Friday, January 18, 2008

Shaker Heights has a "Race" problem?

The New York Times ran an article today about Shaker Heights Ohio. The article discussed the brutal beating of a white lawyer by six African American youth in Shaker Heights. There were two quotes from the article I would like to comment on :

"Mr. McDermott was attacked on a quiet street one block south of Ludlow Elementary School, which in the 1950s and ’60s became the center of Shaker Heights’s successful integration effort."

I'm not sure anyone familiar with Shaker Heights would consider it "successful" integration. The community is so overwhelmingly segregated it's alarming. This isn't because the people of Shaker Heights are racist, it is because something about American Society makes it easier to be rich if you are white. After writing this, I thought "Is that true? Or is it merely an impression that I have?" So I looked up US Census data on the issue. I was alarmed.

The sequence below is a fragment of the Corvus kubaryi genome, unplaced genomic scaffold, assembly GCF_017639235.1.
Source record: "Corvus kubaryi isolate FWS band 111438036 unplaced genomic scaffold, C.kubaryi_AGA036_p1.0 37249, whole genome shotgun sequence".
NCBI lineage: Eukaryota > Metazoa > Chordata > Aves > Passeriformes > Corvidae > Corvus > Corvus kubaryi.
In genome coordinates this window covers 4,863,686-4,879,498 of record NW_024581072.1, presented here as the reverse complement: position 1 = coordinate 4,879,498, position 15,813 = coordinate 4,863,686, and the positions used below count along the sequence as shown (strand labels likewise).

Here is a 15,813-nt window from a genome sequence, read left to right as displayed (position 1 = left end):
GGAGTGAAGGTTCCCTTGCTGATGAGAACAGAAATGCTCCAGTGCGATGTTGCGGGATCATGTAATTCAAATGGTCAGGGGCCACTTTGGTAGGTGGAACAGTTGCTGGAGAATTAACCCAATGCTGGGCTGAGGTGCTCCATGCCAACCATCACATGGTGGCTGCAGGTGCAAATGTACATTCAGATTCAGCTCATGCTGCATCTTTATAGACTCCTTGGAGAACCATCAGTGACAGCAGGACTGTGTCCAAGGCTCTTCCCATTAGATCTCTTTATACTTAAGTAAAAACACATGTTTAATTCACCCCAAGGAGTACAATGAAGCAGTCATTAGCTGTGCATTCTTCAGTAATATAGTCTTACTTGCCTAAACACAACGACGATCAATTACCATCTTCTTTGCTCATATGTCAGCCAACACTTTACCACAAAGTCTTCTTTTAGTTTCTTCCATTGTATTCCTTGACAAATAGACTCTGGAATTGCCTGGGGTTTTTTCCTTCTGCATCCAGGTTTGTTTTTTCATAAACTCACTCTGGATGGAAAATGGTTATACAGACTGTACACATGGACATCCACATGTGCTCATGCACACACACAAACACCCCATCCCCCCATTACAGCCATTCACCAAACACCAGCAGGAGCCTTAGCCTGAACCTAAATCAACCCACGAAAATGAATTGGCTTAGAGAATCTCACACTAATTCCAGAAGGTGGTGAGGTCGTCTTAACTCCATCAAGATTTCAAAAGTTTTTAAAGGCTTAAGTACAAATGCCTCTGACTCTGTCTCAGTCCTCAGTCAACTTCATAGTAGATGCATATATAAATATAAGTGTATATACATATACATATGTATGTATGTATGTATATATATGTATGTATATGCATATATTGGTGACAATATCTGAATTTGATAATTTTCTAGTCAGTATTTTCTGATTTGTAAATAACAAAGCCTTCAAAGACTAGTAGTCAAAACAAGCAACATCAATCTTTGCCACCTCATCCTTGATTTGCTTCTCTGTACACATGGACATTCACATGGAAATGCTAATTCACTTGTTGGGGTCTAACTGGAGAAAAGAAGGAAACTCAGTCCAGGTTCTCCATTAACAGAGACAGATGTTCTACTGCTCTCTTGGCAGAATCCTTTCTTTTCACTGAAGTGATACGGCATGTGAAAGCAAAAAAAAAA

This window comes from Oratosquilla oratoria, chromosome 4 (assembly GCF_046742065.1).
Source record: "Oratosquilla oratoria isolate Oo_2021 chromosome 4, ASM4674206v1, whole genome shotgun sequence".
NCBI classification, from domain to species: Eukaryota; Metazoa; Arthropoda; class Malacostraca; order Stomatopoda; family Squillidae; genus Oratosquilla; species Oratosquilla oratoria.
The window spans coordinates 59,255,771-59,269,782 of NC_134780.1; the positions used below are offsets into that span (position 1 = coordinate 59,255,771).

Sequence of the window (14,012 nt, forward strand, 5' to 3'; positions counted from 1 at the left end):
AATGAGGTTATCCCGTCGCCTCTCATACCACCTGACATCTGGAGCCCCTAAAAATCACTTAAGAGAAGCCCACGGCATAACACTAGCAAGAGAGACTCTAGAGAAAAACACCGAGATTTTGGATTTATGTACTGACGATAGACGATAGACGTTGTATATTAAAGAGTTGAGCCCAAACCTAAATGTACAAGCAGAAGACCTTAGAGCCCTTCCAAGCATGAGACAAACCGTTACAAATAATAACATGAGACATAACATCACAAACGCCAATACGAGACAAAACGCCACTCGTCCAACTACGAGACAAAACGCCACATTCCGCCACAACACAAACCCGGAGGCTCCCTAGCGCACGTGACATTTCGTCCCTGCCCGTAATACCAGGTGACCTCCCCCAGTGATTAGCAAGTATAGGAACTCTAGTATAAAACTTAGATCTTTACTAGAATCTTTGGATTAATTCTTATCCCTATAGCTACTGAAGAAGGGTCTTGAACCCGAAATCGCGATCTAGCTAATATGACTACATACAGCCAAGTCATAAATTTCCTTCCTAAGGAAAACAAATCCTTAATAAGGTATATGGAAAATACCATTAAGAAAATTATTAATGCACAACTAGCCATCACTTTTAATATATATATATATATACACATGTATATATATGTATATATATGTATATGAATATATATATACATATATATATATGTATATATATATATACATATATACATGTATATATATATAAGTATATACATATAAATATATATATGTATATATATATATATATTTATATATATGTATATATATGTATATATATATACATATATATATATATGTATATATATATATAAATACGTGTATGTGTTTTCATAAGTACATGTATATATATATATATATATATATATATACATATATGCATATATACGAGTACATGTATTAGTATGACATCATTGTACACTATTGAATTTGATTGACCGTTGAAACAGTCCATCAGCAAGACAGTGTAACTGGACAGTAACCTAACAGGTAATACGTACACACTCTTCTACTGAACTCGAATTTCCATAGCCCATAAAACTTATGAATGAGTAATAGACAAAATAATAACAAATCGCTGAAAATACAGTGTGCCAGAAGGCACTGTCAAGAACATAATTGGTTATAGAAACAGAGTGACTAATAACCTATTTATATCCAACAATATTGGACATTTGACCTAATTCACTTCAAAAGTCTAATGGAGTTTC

The 2006 US Census data shows that of all white people in America, 8.2% live below the poverty level. Of all black families, 24.3% live below the poverty level. I knew there would be a difference, but I had no idea it would be this dramatic.

This brings me to the second quote I would like to comment on:

“'People in the Cleveland area resent us because we’re a repudiation of everything they believe,' said Brian Walker, 56, who was among the first African-Americans to attend Ludlow school. 'We’re proof that white people and black people can live together.'”

Since when do we need proof that "black"people and "white" people can live together? The source of conflict between African Americans and Caucasian Americans is not race, it is socioeconomic inequality. The reason it is difficult for the Whites to live near the Blacks in Shaker Heights, is because most of the Whites are rich, and most of the Blacks are poor. And historically, we have seen that when the Privileged live among the Underprivileged, the Underprivileged eventually lash out in an attempt to level the playing field.

The beating of a white lawyer by six black youth does not highlight the tension which arises when Whites live near Blacks, it highlights the tension which arises when the Rich live among the Poor. The problem is not that black people and white people hate each other. The problem is that our society is structured such that rich people are white, and poor people are black.